Adonis backs FTA’s Logistics Carbon Reduction Scheme

Monday 15 February 2010

Lord Adonis, the Secretary of State for Transport, has backed a new scheme from the Freight Transport Association to report the logistics sector’s carbon footprint publicly.

In a letter to FTA confirming the Department for Transport’s support for the Logistics Carbon Reduction Scheme (LCRS), Adonis acknowledged the need to reduce carbon emissions from logistics – which accounts for 30 per cent of overall domestic transport emissions, the majority coming from the road sector – as an important part of the DfT’s Carbon Reduction Strategy.

Rachael Dillon, FTA’s Climate Change Manager, said:

“We are grateful to the DfT for its support and for recognising the importance of the Logistics Carbon Reduction Scheme and its potential for identifying a credible reduction target for the logistics sector that we can all work towards.

“Together with the DfT we will develop a robust and consistent carbon measurement and reporting method that will be fair, accurate and eminently useful in the interests of mitigating the sector’s environmental impact.”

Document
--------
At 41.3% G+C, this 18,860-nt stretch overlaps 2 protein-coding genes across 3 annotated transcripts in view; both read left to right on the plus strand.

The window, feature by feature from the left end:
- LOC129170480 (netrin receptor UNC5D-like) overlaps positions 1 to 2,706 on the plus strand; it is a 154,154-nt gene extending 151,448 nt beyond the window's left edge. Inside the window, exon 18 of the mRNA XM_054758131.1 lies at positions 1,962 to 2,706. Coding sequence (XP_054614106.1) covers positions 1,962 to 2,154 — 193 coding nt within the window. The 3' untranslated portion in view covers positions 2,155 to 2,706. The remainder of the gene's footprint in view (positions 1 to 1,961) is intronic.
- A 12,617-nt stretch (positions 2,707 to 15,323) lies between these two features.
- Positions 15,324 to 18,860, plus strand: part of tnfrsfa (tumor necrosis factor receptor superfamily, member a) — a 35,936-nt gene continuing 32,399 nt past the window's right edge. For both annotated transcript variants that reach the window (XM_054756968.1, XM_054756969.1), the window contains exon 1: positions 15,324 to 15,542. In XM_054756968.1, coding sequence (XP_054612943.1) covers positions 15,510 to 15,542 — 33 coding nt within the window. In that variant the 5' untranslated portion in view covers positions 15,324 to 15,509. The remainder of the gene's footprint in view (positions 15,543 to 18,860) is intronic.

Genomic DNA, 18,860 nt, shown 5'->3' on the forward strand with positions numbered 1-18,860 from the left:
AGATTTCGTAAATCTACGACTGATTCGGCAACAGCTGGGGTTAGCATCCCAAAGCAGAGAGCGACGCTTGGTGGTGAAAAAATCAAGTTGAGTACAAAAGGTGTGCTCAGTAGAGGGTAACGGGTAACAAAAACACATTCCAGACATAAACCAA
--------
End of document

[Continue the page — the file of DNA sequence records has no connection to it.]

The LCRS aims to record, report and reduce carbon dioxide emissions from the logistics sector. It already has the backing of some of FTA’s leading members, which together operate over 23,000 commercial vehicles.

Under the scheme, LCRS members will be committed to submit their fuel data to FTA for analysis to provide an accurate picture of the logistics sector’s carbon footprint. This will allow government to base its carbon reduction policy on hard evidence.

The LCRS is available to all operators of commercial vehicles. Interested companies can contact to find out more.

Notes for editors

Members of FTA’s Logistics Carbon Reduction Scheme comprise:

Arla Foods
CEVA Logistics
DHL Supply Chain
EDF Energy
John Lewis Partnership
Kuehne and Nagel
Norbert Dentressangle
P&O Ferrymasters

FTA will report its first data collection cycle in January 2011, and every twelve months thereafter.

A report by Heriot Watt University recently revealed that CO2 emissions from the logistics industry had risen by just ten per cent between 1990 and 2005, 20 per cent less than previous Government estimates.

In 2007, FTA launched its first guidance to members on managing carbon emissions in the form of an updatable manual and supporting services branded Carbonfta. The guidance advocates the development of carbon management plans by members and sets out how to record, report and reduce carbon dioxide emissions from road transport operations. 


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